11 SEPTEMBER 2014: A super busy time, historically speaking.
Two days ago, at Fort McHenry in Baltimore, 7,000 Maryland school children formed the largest human flag in history – the Star Spangled Banner if you will, on the grounds of the fort. There are pictures of it on the web, but sadly, while I have several, I can’t post them here. Suffice it to say it was a spectacular event! Of course, it was the kick off for the Maryland and, specifically, Baltimore, celebration of the Battle of Baltimore and the writing of the Star Spangled Banner.
The next day, 10th September, marked the 201st anniversary of the Battle of Lake Erie, (1813) after which, Oliver Hazard Perry, who commanded the American fleet on the Lake, reported his famous line, “We have met the enemy and they are ours!” You may recall that when his flagship, USS LAWRENCE was reduced to a floating hulk, he shifted his flag in a ship’s boat to USS NIAGARA and continued the fight. It was decisive because it gave control of the Lake to the Americans and also restored the frontier city of Detroit to American control when the British, unable to access the lake, quit the city.
Also on the 10th, a Canadian exploration team uncovered what appears to be the wreck of HMS Terror (it could also be HMS Erebus – but that would not be as much fun to talk about!) Why is this significant, especially now? Terror was one of two missing ships from the “lost Franklin Expedition of 1845″ which came to grief in the ice of Canada. All hands were lost, including the leader, Franklin, and Parks Canada has been looking for the ships for many year – in fact, they have mounted no less than six major expeditions to find them. OK, you say. Why is that a big deal? Well, if the ship they found is in fact HMS Terror, she has a spot in American history as well as British and Canadian: she was one of six rocket firing ships that took part in the siege of Baltimore and helped to inspire Francis Scott Key to write about the “rockets’ red glare.” She was converted to fulfill the role of expedition ship for the Franklin trip some 30+ years later! Pretty neat, if the wreck is indeed the Terror!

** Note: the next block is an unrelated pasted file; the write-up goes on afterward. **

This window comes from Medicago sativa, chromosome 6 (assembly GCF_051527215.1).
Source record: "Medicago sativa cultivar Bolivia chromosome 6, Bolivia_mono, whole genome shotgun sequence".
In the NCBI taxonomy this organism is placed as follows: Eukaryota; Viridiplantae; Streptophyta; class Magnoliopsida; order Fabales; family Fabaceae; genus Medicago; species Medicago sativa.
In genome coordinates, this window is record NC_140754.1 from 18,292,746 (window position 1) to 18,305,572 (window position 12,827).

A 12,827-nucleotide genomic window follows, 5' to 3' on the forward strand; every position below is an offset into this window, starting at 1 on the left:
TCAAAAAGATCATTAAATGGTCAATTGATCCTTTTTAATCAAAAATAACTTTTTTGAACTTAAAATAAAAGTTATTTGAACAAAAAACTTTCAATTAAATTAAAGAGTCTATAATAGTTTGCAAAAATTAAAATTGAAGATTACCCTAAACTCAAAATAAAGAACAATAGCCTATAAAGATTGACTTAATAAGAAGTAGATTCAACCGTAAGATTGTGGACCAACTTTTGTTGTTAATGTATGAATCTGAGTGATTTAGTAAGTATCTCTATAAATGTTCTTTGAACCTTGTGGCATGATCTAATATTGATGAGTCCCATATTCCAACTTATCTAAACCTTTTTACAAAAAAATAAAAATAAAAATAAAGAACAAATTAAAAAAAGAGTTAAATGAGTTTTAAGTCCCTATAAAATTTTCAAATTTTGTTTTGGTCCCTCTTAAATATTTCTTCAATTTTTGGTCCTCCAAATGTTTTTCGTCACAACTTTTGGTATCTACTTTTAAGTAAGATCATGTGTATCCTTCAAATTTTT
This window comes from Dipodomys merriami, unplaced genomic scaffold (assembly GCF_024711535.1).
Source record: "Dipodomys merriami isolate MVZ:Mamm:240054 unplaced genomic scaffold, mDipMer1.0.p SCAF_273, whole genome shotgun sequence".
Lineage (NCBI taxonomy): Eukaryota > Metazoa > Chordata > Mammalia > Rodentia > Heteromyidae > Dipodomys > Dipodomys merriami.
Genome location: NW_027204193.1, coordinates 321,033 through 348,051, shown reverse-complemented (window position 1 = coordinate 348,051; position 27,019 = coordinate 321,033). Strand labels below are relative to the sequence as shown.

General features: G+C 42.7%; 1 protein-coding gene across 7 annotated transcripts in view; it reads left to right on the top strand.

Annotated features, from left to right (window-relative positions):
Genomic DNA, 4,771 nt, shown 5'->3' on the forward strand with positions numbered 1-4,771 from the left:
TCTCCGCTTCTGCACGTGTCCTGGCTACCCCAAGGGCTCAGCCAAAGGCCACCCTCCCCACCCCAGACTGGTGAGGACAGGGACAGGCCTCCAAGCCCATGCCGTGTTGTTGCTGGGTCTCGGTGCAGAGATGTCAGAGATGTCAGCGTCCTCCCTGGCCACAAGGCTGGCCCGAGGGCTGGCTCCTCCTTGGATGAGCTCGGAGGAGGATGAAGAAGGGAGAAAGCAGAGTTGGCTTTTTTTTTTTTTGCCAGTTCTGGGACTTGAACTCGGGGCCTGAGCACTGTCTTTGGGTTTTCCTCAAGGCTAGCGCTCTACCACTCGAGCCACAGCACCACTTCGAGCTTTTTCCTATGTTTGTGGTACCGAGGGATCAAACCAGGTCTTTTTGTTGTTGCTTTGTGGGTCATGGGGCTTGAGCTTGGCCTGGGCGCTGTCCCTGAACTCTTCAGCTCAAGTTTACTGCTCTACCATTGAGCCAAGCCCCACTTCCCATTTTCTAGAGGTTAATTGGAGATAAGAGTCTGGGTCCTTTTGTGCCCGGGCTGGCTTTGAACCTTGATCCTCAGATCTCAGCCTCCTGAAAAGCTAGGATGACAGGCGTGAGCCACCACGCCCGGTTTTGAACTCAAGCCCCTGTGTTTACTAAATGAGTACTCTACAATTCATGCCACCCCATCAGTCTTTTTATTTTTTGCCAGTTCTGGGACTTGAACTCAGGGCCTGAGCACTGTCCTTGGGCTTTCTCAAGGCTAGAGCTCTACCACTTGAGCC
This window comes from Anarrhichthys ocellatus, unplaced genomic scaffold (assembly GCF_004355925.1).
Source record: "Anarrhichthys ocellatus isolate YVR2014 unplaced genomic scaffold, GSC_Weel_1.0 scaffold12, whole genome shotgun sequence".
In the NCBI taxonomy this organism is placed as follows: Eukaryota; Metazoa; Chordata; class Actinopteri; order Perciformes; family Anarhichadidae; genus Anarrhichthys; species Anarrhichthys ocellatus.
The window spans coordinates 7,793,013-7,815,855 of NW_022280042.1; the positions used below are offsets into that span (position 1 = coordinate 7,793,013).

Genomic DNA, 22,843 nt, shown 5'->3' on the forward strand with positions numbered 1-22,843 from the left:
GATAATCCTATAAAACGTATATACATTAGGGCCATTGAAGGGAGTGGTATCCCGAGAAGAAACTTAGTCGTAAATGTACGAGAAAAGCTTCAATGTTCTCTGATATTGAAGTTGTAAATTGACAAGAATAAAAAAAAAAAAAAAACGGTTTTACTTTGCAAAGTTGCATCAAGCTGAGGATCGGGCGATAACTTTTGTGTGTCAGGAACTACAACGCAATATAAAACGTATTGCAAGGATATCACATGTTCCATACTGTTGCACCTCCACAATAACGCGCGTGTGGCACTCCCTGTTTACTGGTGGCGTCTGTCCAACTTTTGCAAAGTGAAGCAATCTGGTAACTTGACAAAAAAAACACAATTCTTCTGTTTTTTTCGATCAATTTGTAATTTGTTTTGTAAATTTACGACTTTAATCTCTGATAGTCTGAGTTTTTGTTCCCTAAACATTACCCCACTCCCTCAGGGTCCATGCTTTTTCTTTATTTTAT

Finally, today, 11th September, (while a sad day in modern times) also is the anniversary of two events from 200 years back. The arrival of the British fleet in the Patapsco River in preparation for the landing of troops at North Point and the reduction of Ft. McHenry (neither of which worked out they way they expected!). Key, of course, was still aboard HMS Tonnant. The 11th also marks the anniversary of Master Commandant Thomas Macdonough’s brilliant victory on Lake Champlain which scotched the British plans to divide the country in two from Plattsburgh NY to New York City. This would most likely have changed the outcome of the war and certainly would have given the British negotiators in Ghent a big advantage in drafting a treaty!
So there you have it. I – and now you – are caught up with the history technical gremlins have prohibited me from sharing. I hope you found it worth the wait!
“Sailing unties the knots in my mind!” Al Noble